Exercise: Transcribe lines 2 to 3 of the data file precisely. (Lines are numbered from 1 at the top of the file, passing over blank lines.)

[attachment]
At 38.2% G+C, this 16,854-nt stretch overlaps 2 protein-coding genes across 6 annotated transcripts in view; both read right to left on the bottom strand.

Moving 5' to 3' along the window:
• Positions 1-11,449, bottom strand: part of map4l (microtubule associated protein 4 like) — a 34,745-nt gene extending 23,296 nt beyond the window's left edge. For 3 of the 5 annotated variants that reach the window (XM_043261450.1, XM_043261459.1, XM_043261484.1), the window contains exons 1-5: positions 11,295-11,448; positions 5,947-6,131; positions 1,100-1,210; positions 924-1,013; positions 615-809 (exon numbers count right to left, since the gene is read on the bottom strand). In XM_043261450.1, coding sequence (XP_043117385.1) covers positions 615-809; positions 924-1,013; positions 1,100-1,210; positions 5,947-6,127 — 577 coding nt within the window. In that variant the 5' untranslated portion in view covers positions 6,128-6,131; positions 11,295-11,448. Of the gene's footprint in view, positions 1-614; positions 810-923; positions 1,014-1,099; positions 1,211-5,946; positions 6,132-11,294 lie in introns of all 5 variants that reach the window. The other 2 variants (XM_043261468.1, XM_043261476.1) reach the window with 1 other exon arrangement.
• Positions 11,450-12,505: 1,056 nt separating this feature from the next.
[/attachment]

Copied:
Moving 5' to 3' along the window:
• Positions 1-11,449, bottom strand: part of map4l (microtubule associated protein 4 like) — a 34,745-nt gene extending 23,296 nt beyond the window's left edge. For 3 of the 5 annotated variants that reach the window (XM_043261450.1, XM_043261459.1, XM_043261484.1), the window contains exons 1-5: positions 11,295-11,448; positions 5,947-6,131; positions 1,100-1,210; positions 924-1,013; positions 615-809 (exon numbers count right to left, since the gene is read on the bottom strand). In XM_043261450.1, coding sequence (XP_043117385.1) covers positions 615-809; positions 924-1,013; positions 1,100-1,210; positions 5,947-6,127 — 577 coding nt within the window. In that variant the 5' untranslated portion in view covers positions 6,128-6,131; positions 11,295-11,448. Of the gene's footprint in view, positions 1-614; positions 810-923; positions 1,014-1,099; positions 1,211-5,946; positions 6,132-11,294 lie in introns of all 5 variants that reach the window. The other 2 variants (XM_043261468.1, XM_043261476.1) reach the window with 1 other exon arrangement.